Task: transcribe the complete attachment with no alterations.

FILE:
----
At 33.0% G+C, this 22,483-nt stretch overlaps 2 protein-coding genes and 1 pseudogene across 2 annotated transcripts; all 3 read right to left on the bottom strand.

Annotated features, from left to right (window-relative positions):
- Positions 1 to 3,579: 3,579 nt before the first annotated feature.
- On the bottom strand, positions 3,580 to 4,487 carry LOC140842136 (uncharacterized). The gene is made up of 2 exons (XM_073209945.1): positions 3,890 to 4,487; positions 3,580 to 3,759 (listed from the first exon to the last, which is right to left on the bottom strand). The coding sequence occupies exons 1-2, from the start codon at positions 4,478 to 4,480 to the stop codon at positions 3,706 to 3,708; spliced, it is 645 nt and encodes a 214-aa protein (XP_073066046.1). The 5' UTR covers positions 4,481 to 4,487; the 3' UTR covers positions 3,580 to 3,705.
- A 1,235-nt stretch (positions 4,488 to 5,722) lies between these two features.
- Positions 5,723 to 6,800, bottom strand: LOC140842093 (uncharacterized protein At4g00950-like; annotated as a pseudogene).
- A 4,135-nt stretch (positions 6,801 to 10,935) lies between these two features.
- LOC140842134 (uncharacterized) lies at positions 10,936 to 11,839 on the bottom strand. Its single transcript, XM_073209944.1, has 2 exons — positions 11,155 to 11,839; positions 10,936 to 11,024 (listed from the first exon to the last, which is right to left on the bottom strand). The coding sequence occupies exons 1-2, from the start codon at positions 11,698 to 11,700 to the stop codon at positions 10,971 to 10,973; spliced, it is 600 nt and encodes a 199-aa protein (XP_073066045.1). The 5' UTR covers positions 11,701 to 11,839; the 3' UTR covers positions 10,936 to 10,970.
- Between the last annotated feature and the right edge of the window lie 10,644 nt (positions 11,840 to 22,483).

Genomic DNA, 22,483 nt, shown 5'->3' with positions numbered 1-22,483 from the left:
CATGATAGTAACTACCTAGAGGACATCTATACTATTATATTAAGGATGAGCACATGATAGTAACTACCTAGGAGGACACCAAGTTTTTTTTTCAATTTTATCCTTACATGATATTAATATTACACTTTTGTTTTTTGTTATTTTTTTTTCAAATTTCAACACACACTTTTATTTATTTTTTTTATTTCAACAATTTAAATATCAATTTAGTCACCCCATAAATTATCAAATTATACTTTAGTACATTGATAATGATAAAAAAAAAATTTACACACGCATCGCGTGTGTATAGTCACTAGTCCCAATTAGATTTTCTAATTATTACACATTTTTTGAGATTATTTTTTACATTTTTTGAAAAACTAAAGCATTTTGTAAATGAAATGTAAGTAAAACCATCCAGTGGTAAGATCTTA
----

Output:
At 33.0% G+C, this 22,483-nt stretch overlaps 2 protein-coding genes and 1 pseudogene across 2 annotated transcripts; all 3 read right to left on the bottom strand.

Annotated features, from left to right (window-relative positions):
- Positions 1 to 3,579: 3,579 nt before the first annotated feature.
- On the bottom strand, positions 3,580 to 4,487 carry LOC140842136 (uncharacterized). The gene is made up of 2 exons (XM_073209945.1): positions 3,890 to 4,487; positions 3,580 to 3,759 (listed from the first exon to the last, which is right to left on the bottom strand). The coding sequence occupies exons 1-2, from the start codon at positions 4,478 to 4,480 to the stop codon at positions 3,706 to 3,708; spliced, it is 645 nt and encodes a 214-aa protein (XP_073066046.1). The 5' UTR covers positions 4,481 to 4,487; the 3' UTR covers positions 3,580 to 3,705.
- A 1,235-nt stretch (positions 4,488 to 5,722) lies between these two features.
- Positions 5,723 to 6,800, bottom strand: LOC140842093 (uncharacterized protein At4g00950-like; annotated as a pseudogene).
- A 4,135-nt stretch (positions 6,801 to 10,935) lies between these two features.
- LOC140842134 (uncharacterized) lies at positions 10,936 to 11,839 on the bottom strand. Its single transcript, XM_073209944.1, has 2 exons — positions 11,155 to 11,839; positions 10,936 to 11,024 (listed from the first exon to the last, which is right to left on the bottom strand). The coding sequence occupies exons 1-2, from the start codon at positions 11,698 to 11,700 to the stop codon at positions 10,971 to 10,973; spliced, it is 600 nt and encodes a 199-aa protein (XP_073066045.1). The 5' UTR covers positions 11,701 to 11,839; the 3' UTR covers positions 10,936 to 10,970.
- Between the last annotated feature and the right edge of the window lie 10,644 nt (positions 11,840 to 22,483).

Genomic DNA, 22,483 nt, shown 5'->3' with positions numbered 1-22,483 from the left:
CATGATAGTAACTACCTAGAGGACATCTATACTATTATATTAAGGATGAGCACATGATAGTAACTACCTAGGAGGACACCAAGTTTTTTTTTCAATTTTATCCTTACATGATATTAATATTACACTTTTGTTTTTTGTTATTTTTTTTTCAAATTTCAACACACACTTTTATTTATTTTTTTTATTTCAACAATTTAAATATCAATTTAGTCACCCCATAAATTATCAAATTATACTTTAGTACATTGATAATGATAAAAAAAAAATTTACACACGCATCGCGTGTGTATAGTCACTAGTCCCAATTAGATTTTCTAATTATTACACATTTTTTGAGATTATTTTTTACATTTTTTGAAAAACTAAAGCATTTTGTAAATGAAATGTAAGTAAAACCATCCAGTGGTAAGATCTTA